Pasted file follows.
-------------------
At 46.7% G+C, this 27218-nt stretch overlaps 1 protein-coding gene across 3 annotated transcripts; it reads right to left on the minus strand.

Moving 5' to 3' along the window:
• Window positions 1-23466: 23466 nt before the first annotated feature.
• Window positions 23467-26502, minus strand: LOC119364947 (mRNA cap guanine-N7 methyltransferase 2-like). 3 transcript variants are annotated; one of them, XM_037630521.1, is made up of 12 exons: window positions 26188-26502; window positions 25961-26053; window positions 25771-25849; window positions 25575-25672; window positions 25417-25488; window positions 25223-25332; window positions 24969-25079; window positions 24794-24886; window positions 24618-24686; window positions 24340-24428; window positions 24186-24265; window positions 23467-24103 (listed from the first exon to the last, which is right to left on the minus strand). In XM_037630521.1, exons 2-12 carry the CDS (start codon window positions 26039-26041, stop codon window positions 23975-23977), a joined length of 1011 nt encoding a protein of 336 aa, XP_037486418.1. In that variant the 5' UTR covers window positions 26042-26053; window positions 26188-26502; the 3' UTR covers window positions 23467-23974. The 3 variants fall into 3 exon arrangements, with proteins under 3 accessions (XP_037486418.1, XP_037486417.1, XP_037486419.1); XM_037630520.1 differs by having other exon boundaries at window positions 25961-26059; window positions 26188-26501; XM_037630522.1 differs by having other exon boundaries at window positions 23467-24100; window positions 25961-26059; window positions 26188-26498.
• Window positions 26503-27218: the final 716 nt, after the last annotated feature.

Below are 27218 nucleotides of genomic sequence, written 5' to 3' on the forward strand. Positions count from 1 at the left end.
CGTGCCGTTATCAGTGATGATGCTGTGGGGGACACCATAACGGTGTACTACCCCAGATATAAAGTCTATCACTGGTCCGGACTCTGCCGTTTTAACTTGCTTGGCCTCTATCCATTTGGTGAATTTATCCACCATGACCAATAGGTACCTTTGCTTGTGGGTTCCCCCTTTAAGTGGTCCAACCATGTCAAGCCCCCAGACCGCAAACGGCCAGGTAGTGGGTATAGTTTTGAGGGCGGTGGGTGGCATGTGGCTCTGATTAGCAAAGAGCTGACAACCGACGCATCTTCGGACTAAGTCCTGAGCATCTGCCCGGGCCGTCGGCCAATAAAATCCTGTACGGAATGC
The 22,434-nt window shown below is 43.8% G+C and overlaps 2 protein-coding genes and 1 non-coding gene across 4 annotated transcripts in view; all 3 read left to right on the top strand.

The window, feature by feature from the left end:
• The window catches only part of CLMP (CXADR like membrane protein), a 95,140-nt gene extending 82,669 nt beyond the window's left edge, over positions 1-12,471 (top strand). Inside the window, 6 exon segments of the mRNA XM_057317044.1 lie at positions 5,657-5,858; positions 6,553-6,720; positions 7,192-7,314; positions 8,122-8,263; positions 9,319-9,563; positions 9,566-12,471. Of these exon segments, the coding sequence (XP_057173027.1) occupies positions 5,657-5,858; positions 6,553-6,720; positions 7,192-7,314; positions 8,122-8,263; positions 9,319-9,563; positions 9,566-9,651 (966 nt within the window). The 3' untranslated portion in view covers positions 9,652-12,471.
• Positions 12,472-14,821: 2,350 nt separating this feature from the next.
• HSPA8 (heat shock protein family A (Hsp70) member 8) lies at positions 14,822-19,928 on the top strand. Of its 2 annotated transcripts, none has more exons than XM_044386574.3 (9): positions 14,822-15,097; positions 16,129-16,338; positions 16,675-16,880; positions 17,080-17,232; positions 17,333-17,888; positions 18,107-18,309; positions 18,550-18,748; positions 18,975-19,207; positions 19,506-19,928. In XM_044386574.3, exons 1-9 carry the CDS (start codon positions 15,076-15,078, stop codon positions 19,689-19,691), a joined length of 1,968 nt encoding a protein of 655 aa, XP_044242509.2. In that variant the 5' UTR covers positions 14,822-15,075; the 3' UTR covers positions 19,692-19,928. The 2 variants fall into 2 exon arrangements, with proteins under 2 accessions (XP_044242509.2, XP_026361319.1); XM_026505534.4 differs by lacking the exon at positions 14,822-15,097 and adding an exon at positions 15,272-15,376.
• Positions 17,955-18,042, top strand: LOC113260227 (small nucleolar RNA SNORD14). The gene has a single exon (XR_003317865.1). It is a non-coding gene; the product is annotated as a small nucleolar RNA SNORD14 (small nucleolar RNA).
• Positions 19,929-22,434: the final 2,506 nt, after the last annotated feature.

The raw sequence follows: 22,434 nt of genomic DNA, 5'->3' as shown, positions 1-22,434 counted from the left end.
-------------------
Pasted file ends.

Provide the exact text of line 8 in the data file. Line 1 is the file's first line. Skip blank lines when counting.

The 22,434-nt window shown below is 43.8% G+C and overlaps 2 protein-coding genes and 1 non-coding gene across 4 annotated transcripts in view; all 3 read left to right on the top strand.